In Defense of the Weekend Rockstar

There's a feeling out there as a musician, a dancer, a writer that if you are not dedicating your entire life to your art you are not an artist. From 20 to 23, I wanted people to see me as "a real musician." I felt extreme pressure (from myself? From the music community?) to figure out a way to make music a full-time job. I started putting in a lot of effort. Within 3 months, my Facebook fanbase grew from 600-800 to 3,000 people. Within 6 months, my music was featured on national TV. I was offered an exclusive audition with producers of The Voice.

And then I disappeared. It's been two years since I've recorded music. I burned out. I pushed too hard. I was having full-blown panic attacks before gigs. Even though exciting and cool things were happening with my music, I was miserable. Music became a job, lost its joy and I wasn't making enough money to call myself an adult.

These years have led me to believe that there are two different types of people in this world: There are people who need a career that defines their identity, and there are people who need a career that funds their passions. I am the latter.

Before full-time employment I thought a 9-5 job would kill my creative soul; it's done the exact opposite. Full-time employment as a web developer means steady income. It means moving out of my parents' home. It means choosing to live on my own instead of with a roommate. It means paying my own bills and having extra money to spend. It means not having to choose between real groceries and ramen when saving up for a new guitar. The regular work schedule puts predictability in my life, which helps me carve out time for creativity.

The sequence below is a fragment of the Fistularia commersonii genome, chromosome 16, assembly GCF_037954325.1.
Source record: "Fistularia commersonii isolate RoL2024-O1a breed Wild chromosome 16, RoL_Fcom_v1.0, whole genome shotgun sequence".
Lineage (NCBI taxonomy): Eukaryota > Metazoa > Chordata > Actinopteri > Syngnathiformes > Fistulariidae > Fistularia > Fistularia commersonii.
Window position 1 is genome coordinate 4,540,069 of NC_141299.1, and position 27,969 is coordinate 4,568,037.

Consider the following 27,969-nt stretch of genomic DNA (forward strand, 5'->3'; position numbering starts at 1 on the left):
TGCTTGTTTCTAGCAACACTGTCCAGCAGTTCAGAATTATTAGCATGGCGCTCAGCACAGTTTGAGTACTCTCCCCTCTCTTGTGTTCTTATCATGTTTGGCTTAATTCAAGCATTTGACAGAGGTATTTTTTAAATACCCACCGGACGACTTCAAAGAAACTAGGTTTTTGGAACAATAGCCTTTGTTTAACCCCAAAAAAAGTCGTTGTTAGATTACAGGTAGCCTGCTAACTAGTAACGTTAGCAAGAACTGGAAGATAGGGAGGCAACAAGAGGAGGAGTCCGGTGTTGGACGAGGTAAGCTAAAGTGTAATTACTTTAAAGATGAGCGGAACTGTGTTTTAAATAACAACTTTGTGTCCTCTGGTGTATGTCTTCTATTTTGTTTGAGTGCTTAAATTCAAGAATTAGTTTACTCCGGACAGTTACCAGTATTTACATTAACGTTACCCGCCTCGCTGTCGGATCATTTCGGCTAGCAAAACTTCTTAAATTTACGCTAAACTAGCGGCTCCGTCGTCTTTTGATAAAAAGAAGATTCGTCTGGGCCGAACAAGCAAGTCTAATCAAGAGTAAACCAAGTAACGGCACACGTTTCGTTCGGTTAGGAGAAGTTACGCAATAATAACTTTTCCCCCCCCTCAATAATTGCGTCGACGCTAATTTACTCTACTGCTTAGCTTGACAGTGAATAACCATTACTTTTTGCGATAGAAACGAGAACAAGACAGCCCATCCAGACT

I think back on who I was in high school and college, how determined I was to be a rockstar, and I'm so glad it never happened. Even just a taste of a career musician nearly killed my creativity. When I started working full-time, I felt like a fraud identifying as a musician. I felt guilty singing and playing guitar, as if full-time employment meant I had given up on myself. For anyone else who is experiencing or has experienced this, know you're not alone. But also know that the weekend rockstar lifestyle can be a really great life.

Carrie Ryan